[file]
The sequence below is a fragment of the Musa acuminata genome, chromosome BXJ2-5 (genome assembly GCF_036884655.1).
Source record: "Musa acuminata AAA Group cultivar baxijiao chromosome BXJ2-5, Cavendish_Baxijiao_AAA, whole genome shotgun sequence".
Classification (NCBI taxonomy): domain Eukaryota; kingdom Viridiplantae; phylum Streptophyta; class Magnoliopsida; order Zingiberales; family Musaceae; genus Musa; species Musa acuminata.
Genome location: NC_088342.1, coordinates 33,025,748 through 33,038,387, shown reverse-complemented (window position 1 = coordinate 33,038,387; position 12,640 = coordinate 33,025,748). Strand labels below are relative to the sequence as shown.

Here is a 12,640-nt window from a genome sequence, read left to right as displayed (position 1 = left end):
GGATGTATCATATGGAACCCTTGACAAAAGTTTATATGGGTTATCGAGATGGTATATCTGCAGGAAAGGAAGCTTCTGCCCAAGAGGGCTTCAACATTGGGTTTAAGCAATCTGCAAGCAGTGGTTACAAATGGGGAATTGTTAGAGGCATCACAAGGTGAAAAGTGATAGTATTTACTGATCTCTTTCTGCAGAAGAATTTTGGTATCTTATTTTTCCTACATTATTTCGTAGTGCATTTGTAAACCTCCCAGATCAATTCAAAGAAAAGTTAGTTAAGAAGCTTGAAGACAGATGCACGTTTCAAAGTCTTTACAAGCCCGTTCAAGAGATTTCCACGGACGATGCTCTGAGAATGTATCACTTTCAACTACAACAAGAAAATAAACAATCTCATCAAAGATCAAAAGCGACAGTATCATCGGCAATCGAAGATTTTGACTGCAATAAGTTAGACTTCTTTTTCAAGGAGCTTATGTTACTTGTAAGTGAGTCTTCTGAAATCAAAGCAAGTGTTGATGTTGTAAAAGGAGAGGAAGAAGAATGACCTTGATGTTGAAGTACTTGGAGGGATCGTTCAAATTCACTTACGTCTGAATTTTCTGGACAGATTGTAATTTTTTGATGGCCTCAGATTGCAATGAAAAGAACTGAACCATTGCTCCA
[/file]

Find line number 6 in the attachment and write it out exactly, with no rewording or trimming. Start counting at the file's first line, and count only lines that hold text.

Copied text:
GGATGTATCATATGGAACCCTTGACAAAAGTTTATATGGGTTATCGAGATGGTATATCTGCAGGAAAGGAAGCTTCTGCCCAAGAGGGCTTCAACATTGGGTTTAAGCAATCTGCAAGCAGTGGTTACAAATGGGGAATTGTTAGAGGCATCACAAGGTGAAAAGTGATAGTATTTACTGATCTCTTTCTGCAGAAGAATTTTGGTATCTTATTTTTCCTACATTATTTCGTAGTGCATTTGTAAACCTCCCAGATCAATTCAAAGAAAAGTTAGTTAAGAAGCTTGAAGACAGATGCACGTTTCAAAGTCTTTACAAGCCCGTTCAAGAGATTTCCACGGACGATGCTCTGAGAATGTATCACTTTCAACTACAACAAGAAAATAAACAATCTCATCAAAGATCAAAAGCGACAGTATCATCGGCAATCGAAGATTTTGACTGCAATAAGTTAGACTTCTTTTTCAAGGAGCTTATGTTACTTGTAAGTGAGTCTTCTGAAATCAAAGCAAGTGTTGATGTTGTAAAAGGAGAGGAAGAAGAATGACCTTGATGTTGAAGTACTTGGAGGGATCGTTCAAATTCACTTACGTCTGAATTTTCTGGACAGATTGTAATTTTTTGATGGCCTCAGATTGCAATGAAAAGAACTGAACCATTGCTCCA